Keywords: earth science, mineralogy, geochemistry, biology, history

[1] Carnegie Institution for Science: Hazenite officialy approved as a new mineral.
[2] The mineral and locality database: Hazenite.
[3] Robert M. Hazen: Evolution of Minerals. Scientific American March 2010, 302 (3), pp. 58-65.

Thursday, February 25, 2010

Don't (mis)match Deutsch and Dutch!

Drop the two letters e and s from the German word Deutsch and you get Dutch. This is what a Danish student of German did—according to his teacher—while he tried to short-cut his homework assignment (see Däne verwechselte Deutsch und Dutch). The Danish German teacher Frank Lacay at the private Ådalen school of Ishøj near Copenhagen, Danemark, proved that his pupil, who thought he had translated some Danish text into German (as he was supposed to do by means of his acquired German language skills), in fact translated the given text into Dutch language by using an on-line translation tool on the Internet. By checking on-line translation services himself, the teacher found it obvious that the schoolboy used such a service and clicked Dutch instead of Deutsch: the text of the delivered “homework” translation and the Dutch-triggered machine output were identical.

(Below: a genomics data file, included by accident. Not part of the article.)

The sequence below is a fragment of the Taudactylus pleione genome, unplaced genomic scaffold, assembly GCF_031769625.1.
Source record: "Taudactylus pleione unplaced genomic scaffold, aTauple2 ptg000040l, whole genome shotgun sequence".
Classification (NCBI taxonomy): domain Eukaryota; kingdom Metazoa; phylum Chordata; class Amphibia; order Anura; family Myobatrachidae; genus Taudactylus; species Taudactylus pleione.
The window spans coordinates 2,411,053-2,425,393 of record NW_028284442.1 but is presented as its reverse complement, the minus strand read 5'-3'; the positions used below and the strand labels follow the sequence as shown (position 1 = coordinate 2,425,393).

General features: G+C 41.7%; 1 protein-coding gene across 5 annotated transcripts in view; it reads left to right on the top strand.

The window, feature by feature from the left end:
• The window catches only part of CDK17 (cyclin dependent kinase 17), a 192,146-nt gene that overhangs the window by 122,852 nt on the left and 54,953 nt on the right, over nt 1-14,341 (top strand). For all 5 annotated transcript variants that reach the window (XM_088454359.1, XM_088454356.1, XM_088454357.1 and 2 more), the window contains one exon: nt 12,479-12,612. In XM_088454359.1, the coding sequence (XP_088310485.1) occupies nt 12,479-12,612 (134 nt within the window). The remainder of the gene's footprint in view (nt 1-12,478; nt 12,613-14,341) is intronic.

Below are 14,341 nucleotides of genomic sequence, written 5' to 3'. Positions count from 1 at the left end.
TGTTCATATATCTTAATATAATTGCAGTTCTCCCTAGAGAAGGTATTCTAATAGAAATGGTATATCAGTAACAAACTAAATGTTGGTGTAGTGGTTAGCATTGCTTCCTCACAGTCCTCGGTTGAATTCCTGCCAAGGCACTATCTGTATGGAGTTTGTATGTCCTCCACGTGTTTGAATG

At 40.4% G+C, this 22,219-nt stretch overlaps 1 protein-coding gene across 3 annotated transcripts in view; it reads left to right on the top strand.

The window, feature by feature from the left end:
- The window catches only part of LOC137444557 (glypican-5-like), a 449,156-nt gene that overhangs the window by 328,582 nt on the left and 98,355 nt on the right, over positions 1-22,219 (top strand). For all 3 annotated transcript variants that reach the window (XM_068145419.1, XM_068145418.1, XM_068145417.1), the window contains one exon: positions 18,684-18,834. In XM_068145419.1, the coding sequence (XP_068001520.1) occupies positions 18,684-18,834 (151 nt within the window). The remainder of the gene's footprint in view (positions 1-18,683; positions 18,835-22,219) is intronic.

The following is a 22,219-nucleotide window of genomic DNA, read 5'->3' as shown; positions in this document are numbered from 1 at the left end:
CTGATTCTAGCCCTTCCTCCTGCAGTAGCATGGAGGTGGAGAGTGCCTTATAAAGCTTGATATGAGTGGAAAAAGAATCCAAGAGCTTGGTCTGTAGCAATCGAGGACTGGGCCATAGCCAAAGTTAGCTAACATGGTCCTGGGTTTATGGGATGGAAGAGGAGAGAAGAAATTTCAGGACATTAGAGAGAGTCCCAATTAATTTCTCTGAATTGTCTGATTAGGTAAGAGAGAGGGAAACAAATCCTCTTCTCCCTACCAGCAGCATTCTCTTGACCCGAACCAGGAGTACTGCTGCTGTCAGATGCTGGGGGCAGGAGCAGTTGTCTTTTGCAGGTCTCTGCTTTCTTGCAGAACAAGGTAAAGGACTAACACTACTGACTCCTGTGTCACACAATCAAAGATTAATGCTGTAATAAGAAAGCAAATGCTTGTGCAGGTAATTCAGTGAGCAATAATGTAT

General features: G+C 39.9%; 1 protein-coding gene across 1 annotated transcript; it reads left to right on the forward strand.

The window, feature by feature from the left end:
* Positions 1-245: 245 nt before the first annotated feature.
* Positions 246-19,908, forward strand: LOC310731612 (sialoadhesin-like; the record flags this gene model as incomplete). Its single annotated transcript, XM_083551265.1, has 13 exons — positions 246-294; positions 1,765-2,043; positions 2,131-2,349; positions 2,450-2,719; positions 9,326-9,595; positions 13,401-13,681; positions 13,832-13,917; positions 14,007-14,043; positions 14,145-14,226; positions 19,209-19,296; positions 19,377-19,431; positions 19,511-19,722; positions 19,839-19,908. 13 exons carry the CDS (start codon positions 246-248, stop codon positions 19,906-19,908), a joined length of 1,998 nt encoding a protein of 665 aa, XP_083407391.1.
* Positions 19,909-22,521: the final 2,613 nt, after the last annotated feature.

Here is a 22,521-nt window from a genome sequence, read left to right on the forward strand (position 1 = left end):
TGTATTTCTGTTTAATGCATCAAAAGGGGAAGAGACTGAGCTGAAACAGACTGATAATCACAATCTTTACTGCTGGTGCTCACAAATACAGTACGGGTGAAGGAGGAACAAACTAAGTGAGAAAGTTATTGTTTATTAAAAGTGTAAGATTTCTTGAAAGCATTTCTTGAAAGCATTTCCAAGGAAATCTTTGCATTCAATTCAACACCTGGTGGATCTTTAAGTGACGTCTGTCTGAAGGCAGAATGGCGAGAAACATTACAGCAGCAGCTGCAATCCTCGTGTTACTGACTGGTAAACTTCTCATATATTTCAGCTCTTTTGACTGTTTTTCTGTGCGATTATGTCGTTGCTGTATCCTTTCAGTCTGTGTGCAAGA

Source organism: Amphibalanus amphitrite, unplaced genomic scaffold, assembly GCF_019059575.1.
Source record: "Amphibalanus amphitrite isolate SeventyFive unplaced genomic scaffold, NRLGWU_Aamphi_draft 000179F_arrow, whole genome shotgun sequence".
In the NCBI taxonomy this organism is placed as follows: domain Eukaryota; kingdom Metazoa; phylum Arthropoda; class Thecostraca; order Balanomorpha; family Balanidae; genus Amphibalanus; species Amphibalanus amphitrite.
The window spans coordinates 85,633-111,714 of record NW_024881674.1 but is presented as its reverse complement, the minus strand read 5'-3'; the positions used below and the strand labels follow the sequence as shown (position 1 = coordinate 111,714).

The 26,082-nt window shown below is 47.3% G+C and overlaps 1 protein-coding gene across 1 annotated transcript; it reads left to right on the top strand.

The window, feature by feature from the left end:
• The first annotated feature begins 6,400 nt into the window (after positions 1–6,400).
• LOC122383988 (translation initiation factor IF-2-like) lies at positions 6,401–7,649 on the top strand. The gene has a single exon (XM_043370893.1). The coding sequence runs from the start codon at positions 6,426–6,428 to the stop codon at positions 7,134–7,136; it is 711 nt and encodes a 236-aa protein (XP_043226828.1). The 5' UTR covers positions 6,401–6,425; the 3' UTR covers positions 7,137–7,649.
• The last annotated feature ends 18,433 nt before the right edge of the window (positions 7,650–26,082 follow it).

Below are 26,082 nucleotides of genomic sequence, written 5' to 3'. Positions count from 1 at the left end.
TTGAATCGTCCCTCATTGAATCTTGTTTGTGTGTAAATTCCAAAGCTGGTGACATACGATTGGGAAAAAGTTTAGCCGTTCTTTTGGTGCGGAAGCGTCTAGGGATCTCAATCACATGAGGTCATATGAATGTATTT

The best machine is counterproductive when you press the wrong button. But even if you stay button-accurate, I doubt that there is a reliable “best translation” machine—at least not for text embedded in context. Anyway, it is always fun to try, as long as you press the relevant keys and think ahead of the machine …

And this is for the schoolboys:
Deutsch is the German word for the English word German,
Holländisch is the German word for the English word Dutch,
Niederländisch is a German-language synonym for Holländisch,
Dänisch is the German word for the English word Danish.

Monday, February 22, 2010

Short notations for α-amino acids and peptides based on one-letter code (1LC)